Treatment options for RLS include:
  • Iron A trial of iron supplements is often recommended as a first treatment if your blood test indicates low or low-normal ferritin, a protein in the body that binds to iron.
  • Anti-seizure drugs These can be effective in decreasing sensory disturbances such as creeping and crawling as well as nerve pain. The U.S. Food and Drug Administration (FDA) has approved gabapentin enacarbil for the treatment of moderate to severe RLS.
  • Dopaminergic agents These have been shown to reduce symptoms of RLS when taken at nighttime. The FDA has approved ropinirole, pramipexole, and rotigotine to treat moderate to severe RLS.
  • Opioid drugs Methadone, codeine, hydrocodone, or oxycodone are sometimes prescribed to treat individuals with more severe symptoms of RLS who do not respond well to other medications.
  • Benzodiazepines Medications such as clonazepam and lorazepam are sometimes prescribed to treat anxiety, muscle spasms, and insomnia.
Symptoms can also be alleviated by:
  • Hot baths
  • Massages
  • Lifestyle changes, including implementing a regular exercise program, maintaining regular sleep patterns, and limiting use of tobacco, alcohol, and caffeine

Being active throughout the day helps alleviate symptoms for some. This gives your muscles the chance to exert the energy that they would otherwise exert at night.

Regular exercisers are 3.3 times less likely to have RLS than non-exercisers.

Some people find that good sleep habits can also help with symptoms of RLS.

These habits can include:

  • Only using your bedroom for sleep (not for watching TV or using a computer or cell phone)
  • Going to bed at the same time every night and waking up at the same time every morning
  • Making sure you get enough sleep so that you feel rested when you wake up

If RLS symptoms are mild, do not produce significant daytime discomfort, or do not affect an individual’s ability to fall asleep, the condition does not have to be treated.

Alternative and Complementary Therapies

Several studies have shown that acupuncture can improve symptoms of RLS. One recent study found that patients treated with acupuncture in combination with a low dose of gabapentin reported greater improvement in symptoms than did those who were treated with gabapentin alone.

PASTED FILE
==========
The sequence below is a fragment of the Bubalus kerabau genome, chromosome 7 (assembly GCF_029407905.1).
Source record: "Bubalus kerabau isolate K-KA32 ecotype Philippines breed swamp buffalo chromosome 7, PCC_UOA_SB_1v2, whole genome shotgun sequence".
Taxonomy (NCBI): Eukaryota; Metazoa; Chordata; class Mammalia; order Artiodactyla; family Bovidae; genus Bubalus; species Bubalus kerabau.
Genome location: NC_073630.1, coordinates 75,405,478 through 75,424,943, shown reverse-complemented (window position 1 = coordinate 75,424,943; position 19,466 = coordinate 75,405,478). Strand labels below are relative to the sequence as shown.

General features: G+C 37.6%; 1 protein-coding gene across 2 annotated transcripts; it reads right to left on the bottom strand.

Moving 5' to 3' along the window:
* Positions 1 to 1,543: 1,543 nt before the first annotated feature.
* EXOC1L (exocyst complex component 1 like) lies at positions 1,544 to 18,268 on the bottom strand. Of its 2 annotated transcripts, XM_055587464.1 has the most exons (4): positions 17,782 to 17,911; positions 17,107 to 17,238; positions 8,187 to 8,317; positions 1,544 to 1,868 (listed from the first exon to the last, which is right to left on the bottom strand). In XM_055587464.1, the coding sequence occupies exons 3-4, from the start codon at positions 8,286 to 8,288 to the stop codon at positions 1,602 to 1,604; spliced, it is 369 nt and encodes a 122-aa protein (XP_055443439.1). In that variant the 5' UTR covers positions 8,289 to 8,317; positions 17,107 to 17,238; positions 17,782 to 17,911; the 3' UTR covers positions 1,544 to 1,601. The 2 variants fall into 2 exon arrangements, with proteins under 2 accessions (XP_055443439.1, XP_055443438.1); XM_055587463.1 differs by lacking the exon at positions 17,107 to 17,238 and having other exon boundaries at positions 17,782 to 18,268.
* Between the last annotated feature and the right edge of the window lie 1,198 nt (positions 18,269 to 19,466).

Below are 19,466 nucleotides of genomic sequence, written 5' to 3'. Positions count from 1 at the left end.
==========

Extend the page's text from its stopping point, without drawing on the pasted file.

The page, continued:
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In addition, studies have shown that certain other nonpharmacological therapies, including exercise and pneumatic compression devices, which improve circulation, can be effective in alleviating symptoms of RLS.
Relaxation techniques such as meditation or yoga may alleviate symptoms as well, but more studies are needed to determine exactly how effective these practices are.

Prevention of Restless Legs Syndrome

There is no known way to prevent RLS, because doctors aren’t sure what causes it.

Research and Statistics: How Common Is Restless Legs Syndrome?

According to the National Institute of Neurological Disorders and Stroke (NINDS), up to 7 to 10 percent of the U.S. population may have RLS.
The number of cases of RLS rises with age and many people with RLS are diagnosed in middle age. But in up to two out of every five cases, the symptoms of RLS begin before age 20.
According to Restless Legs Syndrome Foundation, research suggests that RLS affects an estimated 1.5 million children and adolescents in the United States.

RLS occurs in both men and women, although women are more likely to have it than men.